Another letter to Jeremy Hunt MP, but this time a response too

Not on the subject of the British Standards Organisation and the Freedom of Information Act, but clause 152 of the Coroners and Justice Bill. Here is what I wrote:

Dear Jeremy Hunt,

I am concerned about the Coroners and Justice bill currently being
debated. I am an IT professional and have studied the Data Protection
Act as part of my education and professional development. Not being a
Coroner or a Judge I had little interest in this new bill. I was very
surprised to learn that clause 152 of this bill will rip apart and
remake the Data Protection Act. This seems to me to be a very
underhanded way of making law. If there is a need to change the DPA then
the government should attempt to do so in a separate act with a relevant
title.
Please vote to have clause 152 completely removed from the bill leaving
intact the data protection act. I will leave it to the coroners and
judges to comment on the usefulness of the remainder of the bill.

Yours sincerely,

Alan Bell

and he got back to me 3 hours later with this:

Dear Mr Bell,

Thank you very much for getting in touch about the proposals for new
data-sharing powers in the Coroners and Justice Bill.

I completely share your objections to this section of the Bill. These
proposals would have a truly dramatic impact, allowing Ministers to make
an ‘information sharing order’, meaning that a whole range of public
servants could access the public’s personal data. Data could be shared
between officials across Whitehall, with local authorities and even with
companies in the private sector, simply in order to meet a Government
policy objective.

This threatens to open the floodgates to a continuous, uncontrolled and
unchecked flow of personal data, and as is often the case with the
Government, any safeguards will only be put in place after the Bill has
already passed into law. This means that Parliament will be asked to
vote on proposals which contain no safeguards and no serious sanctions
for abuse of the new powers. This is simply unacceptable.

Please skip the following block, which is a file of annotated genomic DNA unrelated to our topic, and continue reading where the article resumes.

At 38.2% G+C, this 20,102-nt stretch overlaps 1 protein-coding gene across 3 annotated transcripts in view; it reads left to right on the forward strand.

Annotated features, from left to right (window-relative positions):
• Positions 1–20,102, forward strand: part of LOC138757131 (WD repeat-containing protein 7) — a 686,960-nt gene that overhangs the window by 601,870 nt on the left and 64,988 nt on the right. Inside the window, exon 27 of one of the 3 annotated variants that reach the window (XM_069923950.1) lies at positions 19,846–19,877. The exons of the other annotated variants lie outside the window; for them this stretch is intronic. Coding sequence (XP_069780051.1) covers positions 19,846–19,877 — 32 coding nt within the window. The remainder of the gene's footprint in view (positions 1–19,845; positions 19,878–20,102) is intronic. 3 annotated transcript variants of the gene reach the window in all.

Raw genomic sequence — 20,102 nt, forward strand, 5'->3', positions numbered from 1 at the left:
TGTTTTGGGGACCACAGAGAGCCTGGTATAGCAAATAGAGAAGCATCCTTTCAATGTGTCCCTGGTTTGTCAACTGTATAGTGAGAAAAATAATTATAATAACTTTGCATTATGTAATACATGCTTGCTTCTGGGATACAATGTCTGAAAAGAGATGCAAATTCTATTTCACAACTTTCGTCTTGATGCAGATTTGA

The Government has displayed its incompetence and complacency in
relation to data time and time again – it is no wonder public trust in
the ability of the Government to keep our personal details safe is at an
all-time low. Last year, HMRC lost the personal data of almost half the
population, leaving over 7 million families worried about the security
of their bank accounts. More recently, the details of thousands of
criminals, held on a memory stick, were lost by a government contractor.
Countless other cases of lost data have occurred, including the details
of thousands of driving test candidates, prospective military recruits
and over 5,000 prison service staff. Now, even the Prime Minister has
admitted that he “can’t promise that every single item of information
will always be safe.”

In this context, I find it extraordinary that the Government has slipped
these clauses into the Bill without any consultation or prior warning,
and certainly without the case for them being made. I assure you that my
Conservative colleagues and I will vigorously oppose this latest step
towards creating a database state by stealth.

Once again, thank you for taking the time to write to me. As always,
please do not hesitate to contact me again if I can be of any further
assistance.

Best wishes,

Jeremy

Jeremy Hunt
Member of Parliament
South West Surrey

so a pretty good response and a vote in the right direction. Now who wants to help get the scope of the Freedom of Information Act fixed, your MP is only a click away.

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